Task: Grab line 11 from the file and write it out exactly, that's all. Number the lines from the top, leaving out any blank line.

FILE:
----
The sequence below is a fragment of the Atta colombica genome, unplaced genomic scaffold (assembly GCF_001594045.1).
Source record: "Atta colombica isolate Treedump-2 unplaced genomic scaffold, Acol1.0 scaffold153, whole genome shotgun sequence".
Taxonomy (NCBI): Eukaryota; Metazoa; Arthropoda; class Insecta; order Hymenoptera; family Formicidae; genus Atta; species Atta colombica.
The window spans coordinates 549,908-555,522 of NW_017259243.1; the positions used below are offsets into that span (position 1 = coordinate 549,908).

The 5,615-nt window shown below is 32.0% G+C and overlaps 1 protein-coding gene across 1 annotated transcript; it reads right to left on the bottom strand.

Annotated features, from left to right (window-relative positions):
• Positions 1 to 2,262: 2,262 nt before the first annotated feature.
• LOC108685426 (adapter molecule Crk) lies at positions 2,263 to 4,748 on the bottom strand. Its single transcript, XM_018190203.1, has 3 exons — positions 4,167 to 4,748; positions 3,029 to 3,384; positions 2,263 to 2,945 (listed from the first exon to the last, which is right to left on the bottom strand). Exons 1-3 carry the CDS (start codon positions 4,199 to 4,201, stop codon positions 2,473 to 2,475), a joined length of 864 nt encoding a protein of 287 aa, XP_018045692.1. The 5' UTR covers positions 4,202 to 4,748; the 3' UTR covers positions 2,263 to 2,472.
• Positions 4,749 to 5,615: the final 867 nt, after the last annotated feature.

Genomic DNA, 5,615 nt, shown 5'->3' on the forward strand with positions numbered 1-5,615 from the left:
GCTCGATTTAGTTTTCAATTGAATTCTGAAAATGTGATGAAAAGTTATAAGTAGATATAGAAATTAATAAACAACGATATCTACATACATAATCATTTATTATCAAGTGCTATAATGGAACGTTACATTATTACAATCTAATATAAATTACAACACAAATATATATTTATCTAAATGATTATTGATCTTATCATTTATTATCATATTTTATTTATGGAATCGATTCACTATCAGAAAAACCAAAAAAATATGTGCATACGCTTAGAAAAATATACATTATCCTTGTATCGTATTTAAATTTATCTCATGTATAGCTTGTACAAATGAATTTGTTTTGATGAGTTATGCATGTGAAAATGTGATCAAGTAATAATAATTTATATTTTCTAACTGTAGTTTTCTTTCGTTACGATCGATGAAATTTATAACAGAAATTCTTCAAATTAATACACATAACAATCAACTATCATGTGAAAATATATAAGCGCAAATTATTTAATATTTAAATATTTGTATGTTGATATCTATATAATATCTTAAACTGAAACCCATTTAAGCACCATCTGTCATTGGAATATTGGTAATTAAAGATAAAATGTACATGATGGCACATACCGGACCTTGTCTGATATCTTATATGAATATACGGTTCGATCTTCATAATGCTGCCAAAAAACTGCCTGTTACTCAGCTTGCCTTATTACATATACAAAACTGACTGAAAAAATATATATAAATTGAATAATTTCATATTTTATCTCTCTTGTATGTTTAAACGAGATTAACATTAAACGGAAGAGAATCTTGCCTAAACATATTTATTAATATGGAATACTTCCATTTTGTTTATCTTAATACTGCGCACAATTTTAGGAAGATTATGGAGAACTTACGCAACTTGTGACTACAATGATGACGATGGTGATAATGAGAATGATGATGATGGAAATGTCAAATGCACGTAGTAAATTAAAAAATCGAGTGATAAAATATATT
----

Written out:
GCTCGATTTAGTTTTCAATTGAATTCTGAAAATGTGATGAAAAGTTATAAGTAGATATAGAAATTAATAAACAACGATATCTACATACATAATCATTTATTATCAAGTGCTATAATGGAACGTTACATTATTACAATCTAATATAAATTACAACACAAATATATATTTATCTAAATGATTATTGATCTTATCATTTATTATCATATTTTATTTATGGAATCGATTCACTATCAGAAAAACCAAAAAAATATGTGCATACGCTTAGAAAAATATACATTATCCTTGTATCGTATTTAAATTTATCTCATGTATAGCTTGTACAAATGAATTTGTTTTGATGAGTTATGCATGTGAAAATGTGATCAAGTAATAATAATTTATATTTTCTAACTGTAGTTTTCTTTCGTTACGATCGATGAAATTTATAACAGAAATTCTTCAAATTAATACACATAACAATCAACTATCATGTGAAAATATATAAGCGCAAATTATTTAATATTTAAATATTTGTATGTTGATATCTATATAATATCTTAAACTGAAACCCATTTAAGCACCATCTGTCATTGGAATATTGGTAATTAAAGATAAAATGTACATGATGGCACATACCGGACCTTGTCTGATATCTTATATGAATATACGGTTCGATCTTCATAATGCTGCCAAAAAACTGCCTGTTACTCAGCTTGCCTTATTACATATACAAAACTGACTGAAAAAATATATATAAATTGAATAATTTCATATTTTATCTCTCTTGTATGTTTAAACGAGATTAACATTAAACGGAAGAGAATCTTGCCTAAACATATTTATTAATATGGAATACTTCCATTTTGTTTATCTTAATACTGCGCACAATTTTAGGAAGATTATGGAGAACTTACGCAACTTGTGACTACAATGATGACGATGGTGATAATGAGAATGATGATGATGGAAATGTCAAATGCACGTAGTAAATTAAAAAATCGAGTGATAAAATATATT